I’ve always loved watching people. The ‘shower thought,’ if you will, that each and every person you see and pass has their own, equally complicated and chaotic world that they alone inhabit – that no one else will ever know completely, has always been in equal parts comforting and terrifying to me, and I love to sit and wonder about other peoples’ little worlds: are they like mine? Do they see what I see? Are they wondering the same? Although there are many spots on campus where one could engage in such an activity, my favorite is in the Prior practice rooms. Enclosed by glass walls, I can watch the people on the ground floor, three floors down from where I sit, do everything from study, to sip tea, to perform. The result, at least for me, is the happy knowledge that, although separated by sound-proofed walls, I am far from alone.
My Montserrat course, entitled “Worlds of Sense” this semester, has been reading German philosopher Markus Gabriel’s “Why the World Does not Exist.” (By the world, he means an idea, category, or uniting factor by which everything that is real can be defined [and if that doesn’t make sense to you, don’t worry – it doesn’t to me or any of my classmates either!]). Although we are only a few chapters in, and barely two weeks into the semester, a few of his claims have already taken up semi-permanent residence in my mind, leaving me constantly puzzling over his words and ideas. Now, sitting in Cool Beans, watching the students, professors, and staff come and go, this quote comes to mind:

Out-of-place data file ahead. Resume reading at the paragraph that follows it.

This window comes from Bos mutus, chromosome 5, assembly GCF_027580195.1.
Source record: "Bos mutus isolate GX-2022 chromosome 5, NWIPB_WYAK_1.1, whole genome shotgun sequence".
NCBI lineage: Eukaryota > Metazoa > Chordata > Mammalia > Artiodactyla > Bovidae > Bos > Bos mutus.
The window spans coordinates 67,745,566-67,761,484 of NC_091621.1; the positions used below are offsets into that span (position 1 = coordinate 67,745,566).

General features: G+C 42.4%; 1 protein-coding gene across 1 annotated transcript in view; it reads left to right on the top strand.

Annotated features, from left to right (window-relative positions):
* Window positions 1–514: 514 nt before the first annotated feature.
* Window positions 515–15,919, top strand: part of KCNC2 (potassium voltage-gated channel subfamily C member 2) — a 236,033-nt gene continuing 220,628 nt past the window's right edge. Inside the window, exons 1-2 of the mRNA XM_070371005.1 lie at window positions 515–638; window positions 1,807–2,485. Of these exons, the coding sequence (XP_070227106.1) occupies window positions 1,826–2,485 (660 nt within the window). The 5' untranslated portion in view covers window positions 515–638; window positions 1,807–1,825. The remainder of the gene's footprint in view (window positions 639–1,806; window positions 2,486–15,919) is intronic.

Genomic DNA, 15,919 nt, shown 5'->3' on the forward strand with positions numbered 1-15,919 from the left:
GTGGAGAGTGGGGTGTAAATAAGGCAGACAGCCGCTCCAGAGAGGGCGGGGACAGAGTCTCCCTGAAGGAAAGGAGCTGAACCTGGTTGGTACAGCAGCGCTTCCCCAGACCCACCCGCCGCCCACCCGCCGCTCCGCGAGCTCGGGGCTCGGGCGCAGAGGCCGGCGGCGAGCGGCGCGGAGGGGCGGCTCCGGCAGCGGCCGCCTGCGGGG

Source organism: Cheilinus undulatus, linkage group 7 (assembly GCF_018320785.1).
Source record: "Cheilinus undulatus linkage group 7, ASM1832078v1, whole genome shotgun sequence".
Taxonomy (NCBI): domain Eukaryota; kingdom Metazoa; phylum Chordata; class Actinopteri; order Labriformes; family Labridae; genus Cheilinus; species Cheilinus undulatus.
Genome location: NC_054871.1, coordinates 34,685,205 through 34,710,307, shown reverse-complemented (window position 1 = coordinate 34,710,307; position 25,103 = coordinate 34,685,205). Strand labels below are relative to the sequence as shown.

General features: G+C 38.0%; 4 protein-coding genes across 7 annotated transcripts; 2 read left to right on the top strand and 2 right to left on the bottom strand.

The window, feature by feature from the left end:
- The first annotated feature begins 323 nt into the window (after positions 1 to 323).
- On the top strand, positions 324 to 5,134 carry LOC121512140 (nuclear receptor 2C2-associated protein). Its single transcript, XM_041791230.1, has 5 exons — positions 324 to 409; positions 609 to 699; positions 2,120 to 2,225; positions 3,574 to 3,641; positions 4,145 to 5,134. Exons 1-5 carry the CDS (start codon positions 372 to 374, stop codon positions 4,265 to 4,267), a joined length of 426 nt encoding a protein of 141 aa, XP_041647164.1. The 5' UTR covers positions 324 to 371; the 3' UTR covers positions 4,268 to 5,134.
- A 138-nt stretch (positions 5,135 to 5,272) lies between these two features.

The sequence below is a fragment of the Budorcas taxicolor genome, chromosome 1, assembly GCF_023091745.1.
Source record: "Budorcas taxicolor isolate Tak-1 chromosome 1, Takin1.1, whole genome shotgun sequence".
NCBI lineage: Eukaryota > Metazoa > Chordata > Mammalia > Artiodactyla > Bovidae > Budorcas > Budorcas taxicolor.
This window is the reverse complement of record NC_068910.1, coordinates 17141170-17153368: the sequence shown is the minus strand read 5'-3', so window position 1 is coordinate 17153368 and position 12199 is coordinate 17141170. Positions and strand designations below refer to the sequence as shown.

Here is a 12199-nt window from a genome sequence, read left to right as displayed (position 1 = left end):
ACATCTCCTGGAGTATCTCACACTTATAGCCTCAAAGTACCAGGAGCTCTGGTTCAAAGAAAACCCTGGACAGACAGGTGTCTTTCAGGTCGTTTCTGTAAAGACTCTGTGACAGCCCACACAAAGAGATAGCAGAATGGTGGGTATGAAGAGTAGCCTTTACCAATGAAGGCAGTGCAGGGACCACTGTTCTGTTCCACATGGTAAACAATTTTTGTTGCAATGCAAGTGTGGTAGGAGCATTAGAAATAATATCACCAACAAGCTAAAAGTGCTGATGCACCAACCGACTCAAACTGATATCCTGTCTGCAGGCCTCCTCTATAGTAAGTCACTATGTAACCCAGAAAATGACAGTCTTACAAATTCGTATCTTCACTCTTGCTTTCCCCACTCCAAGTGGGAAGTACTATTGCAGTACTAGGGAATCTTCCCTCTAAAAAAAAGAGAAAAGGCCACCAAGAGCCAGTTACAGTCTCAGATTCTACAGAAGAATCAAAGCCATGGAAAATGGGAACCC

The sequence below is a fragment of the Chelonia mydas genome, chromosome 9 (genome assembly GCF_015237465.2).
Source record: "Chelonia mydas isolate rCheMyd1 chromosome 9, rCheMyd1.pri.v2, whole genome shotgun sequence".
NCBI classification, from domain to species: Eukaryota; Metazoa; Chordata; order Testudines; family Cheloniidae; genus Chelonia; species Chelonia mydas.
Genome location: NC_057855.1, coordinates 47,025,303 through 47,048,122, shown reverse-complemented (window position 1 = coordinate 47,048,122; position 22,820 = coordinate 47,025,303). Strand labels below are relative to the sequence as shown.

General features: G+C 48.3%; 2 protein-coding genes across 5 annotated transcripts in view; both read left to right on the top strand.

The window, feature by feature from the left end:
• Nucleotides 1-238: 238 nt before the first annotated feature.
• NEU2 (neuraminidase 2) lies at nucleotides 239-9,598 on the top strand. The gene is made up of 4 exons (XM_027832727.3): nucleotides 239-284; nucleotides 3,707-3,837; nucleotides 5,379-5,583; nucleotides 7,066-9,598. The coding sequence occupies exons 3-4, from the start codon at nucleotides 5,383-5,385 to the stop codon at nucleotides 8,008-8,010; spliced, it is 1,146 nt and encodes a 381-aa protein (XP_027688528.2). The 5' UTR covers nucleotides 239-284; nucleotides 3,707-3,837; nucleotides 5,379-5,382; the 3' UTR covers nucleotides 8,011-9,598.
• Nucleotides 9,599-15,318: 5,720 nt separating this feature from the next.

“From a cosmic perspective, it looks very much as if, in the interests of pure survival, we cling to an arrogant fantasy, namely the idea that humanity and its life world are something special… To a galaxy long since deceased, whose light has just reached us, it is of utterly no concern whether or not I ate breakfast this morning.”
This sounds, albeit fatalistic, correct. The world will go on, and each of our little worlds will each go on too, with seemingly no effect on each other. I will practice in that little soundproofed room while a class above me will study philosophy, and the workshop below me builds a set for a play; the people across the building from me will wonder at the art gallery’s new exhibit, and the students who sit at tables below me will sip their tea, study their work, and laugh with one another. But Gabriel doesn’t leave us there, as little ants in a galaxy far too big for us. In fact, the entire basis of his claims is that the universe – everything that we know and see of the space around us – is just one, tiny part of the world.
In fact, to Gabriel, I am not separated from the rest of the building at all, despite being alone. For the students on the ground floor, I am the cellist practicing on the third floor, and to the passers-by in the hallway, I am the one whose music they can faintly hear. To the art gallery, I am the musician across from them, and maybe for another student, I am the one whose little world they contemplate. I exist in the material world, yes, but I am also a part of each of those little worlds as well – the worlds that I may never even think about.
So while my world may be small, even miniscule, and insignificant from the perspective of the universe, you and I are not. No, we are so many things, and a part of so many worlds. I may not understand Gabriel’s philosophy, and I may never know the depths of your worlds, but I can say this: how wonderful it is that I ate breakfast this morning! How wonderful is it that, from my and your perspective, breakfast is of such importance! And how wonderfully, fantastically arrogant indeed that you and I are so special, our existence so multi-faceted and so relevant from the view of that practice room!